Staring @ the Sun, 77

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With Enough Computer


05/22/2016. Registax is a different animal
when it's running on a machine with enough horsepower to allow it to behave interactively.

There's a huge sunspot making its way across the Sun. It's an immense but simple pimple. It's throwing no flares or fireworks, but is at the center of enough magnetism to make the area interesting. Here's a decent look around noon today:

2546

Two, 1000 frame clips. Best 200 of each.
FireCapture, AVIStack 2, Registax, Photoshop

 

After stacking in AVIStack, pull the finished FIT into Registax 6. Then use wavelets. Start with Layer 3. Move the layer's slider to the right, then start increasing the "sharpening" coefficient. When noise appears (or reaches a level that is no longer acceptable), back off the sharpening and/or increase the "denoise" coefficient. Then advance the 5th layer. And the 1st. Search for their optimal settings to balance sharpening and noise as with layer 3. Adjust weights to suit. And practice, Mister, practice. Save as a 16-bit TIFF and finish in Photoshop. Those lovely "liquid" tones are still elusive, but I sometimes glimpse them in the midst of processing. I actually did something like this way back in the beginning of my hydrogen-alpha fetish, but now I can see what the various levers and buttons do.

I had hoped the new Zwo camera might not exhibit fatal Newton's rings, but they similar to the ones in the previous camera, so I need to keep the tilt adapter in the imaging chain.

 

OK , let's get serious here. I measured one of the transit of Mercury images that included the solar limb. The image scale (see here) works out to 0.15 arc seconds per pixel. That's excessive with the aperture I'm using and the seeing with which I contend. I worked out reasonable scales back when I was experimenting with barlows, compressors, the 152mm Kunming, and the present 90mm Orion --almost four years ago!-- but that was before I introduced the tilt-ring to get rid of Newton's rings. When I did that, the tilt adapter added substantially to the extension of the barlow and the effective focal length. I was so pleased with the elimination of Newton's rings that I never bothered to do anything about the ridiculous image scale.

The only thing I ever use that Barlow for is solar imaging, so I took some silicone glue and moved the barlow from the tip of the snout to the inside rear where it is now glued into the notch I machined for it way back when. A quick look through the pines says the image scale has been reduced by about 50%. A more leisurely afternoon session says this may work very well:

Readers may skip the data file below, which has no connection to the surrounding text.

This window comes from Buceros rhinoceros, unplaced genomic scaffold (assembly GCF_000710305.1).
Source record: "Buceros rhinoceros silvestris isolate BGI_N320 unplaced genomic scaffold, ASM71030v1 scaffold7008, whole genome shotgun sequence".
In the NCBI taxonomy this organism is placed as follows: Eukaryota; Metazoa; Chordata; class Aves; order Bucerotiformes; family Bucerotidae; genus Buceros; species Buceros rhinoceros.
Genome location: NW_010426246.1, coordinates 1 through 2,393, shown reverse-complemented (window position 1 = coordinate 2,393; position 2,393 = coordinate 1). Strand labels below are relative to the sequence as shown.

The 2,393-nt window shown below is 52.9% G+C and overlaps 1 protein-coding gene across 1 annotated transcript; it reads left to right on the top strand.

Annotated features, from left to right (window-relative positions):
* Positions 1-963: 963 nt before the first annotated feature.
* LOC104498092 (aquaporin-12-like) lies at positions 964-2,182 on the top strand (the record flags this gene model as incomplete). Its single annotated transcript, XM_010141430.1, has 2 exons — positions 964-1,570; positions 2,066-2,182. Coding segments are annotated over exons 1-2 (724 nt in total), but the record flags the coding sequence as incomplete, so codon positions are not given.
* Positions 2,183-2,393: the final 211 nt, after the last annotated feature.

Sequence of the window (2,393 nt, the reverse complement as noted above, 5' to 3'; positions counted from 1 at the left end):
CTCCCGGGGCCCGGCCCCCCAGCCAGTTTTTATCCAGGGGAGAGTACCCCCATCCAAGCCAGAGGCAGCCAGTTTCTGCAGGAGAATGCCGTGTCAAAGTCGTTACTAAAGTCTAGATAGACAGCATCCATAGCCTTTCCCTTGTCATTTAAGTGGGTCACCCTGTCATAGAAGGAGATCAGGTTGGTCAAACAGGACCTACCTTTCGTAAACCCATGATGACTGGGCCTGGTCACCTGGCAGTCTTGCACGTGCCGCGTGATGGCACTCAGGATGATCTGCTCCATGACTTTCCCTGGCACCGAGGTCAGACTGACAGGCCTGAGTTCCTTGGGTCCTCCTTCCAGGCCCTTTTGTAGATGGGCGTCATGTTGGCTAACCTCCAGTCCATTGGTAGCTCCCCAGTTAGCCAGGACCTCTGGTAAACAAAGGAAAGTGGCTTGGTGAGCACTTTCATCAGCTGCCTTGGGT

sun

Best 100 of 500 frames

 

Next, a 16-bit .SER file to see what that's like with sufficient computing power. Among the disadvantages: half the frame rate and twice the file size. But all those extra levels help histogram and deconvolution processes. Highlights are served particularly well by the added bit depth. Finer details emerge from what are essentially blocked up highlights in 8-bit space.

 

16bit

 

As a side by side comparison, this is lacking since I didn't have an appropriate flat to apply to the .SER file. Next time.

 

I am chagrined. I went looking back through these pages, and I see that I am re-solving problems I solved 3-4 years ago. There was a period back then when my images were at least as good as they are now, maybe better. I have GOT to do this stuff more often than every several weeks.

 


 


 
Except where noted, deep-sky photos are made with an SBIG ST2000XM CCD behind a 10-inch Astro-Tech Ritchey-Chretien carried on an Astro-Physics Mach1GTO. The CCD is equipped with Baader wide- and narrow-band filters. The internal guide chip of the CCD most often keeps the OTA pointed in the right direction (I'll let you know when an OAG or guidescope takes its place). Camera control and guiding are handled by Maxim DL 5.12. The stock focuser on the AT10RC has been augmented with Robofocus 3.0.9 using adapters turned on the lathe downstairs. A Canon 6D and a modded 50D find themselves mounted on an Orion 10" F4 Newtonian or carrying widefield glass on an iOptron Skytracker. Beginning in May 2013, PixInsight has taken over more and more of the heavy lifting -- alignment, stacking, gradient removal, noise-reduction, transfer function modification, color calibration, and deconvolution. Photoshop CS4 et seq and the Focus Magic plugin get their licks in, too.

 

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                   © 2016, David Cortner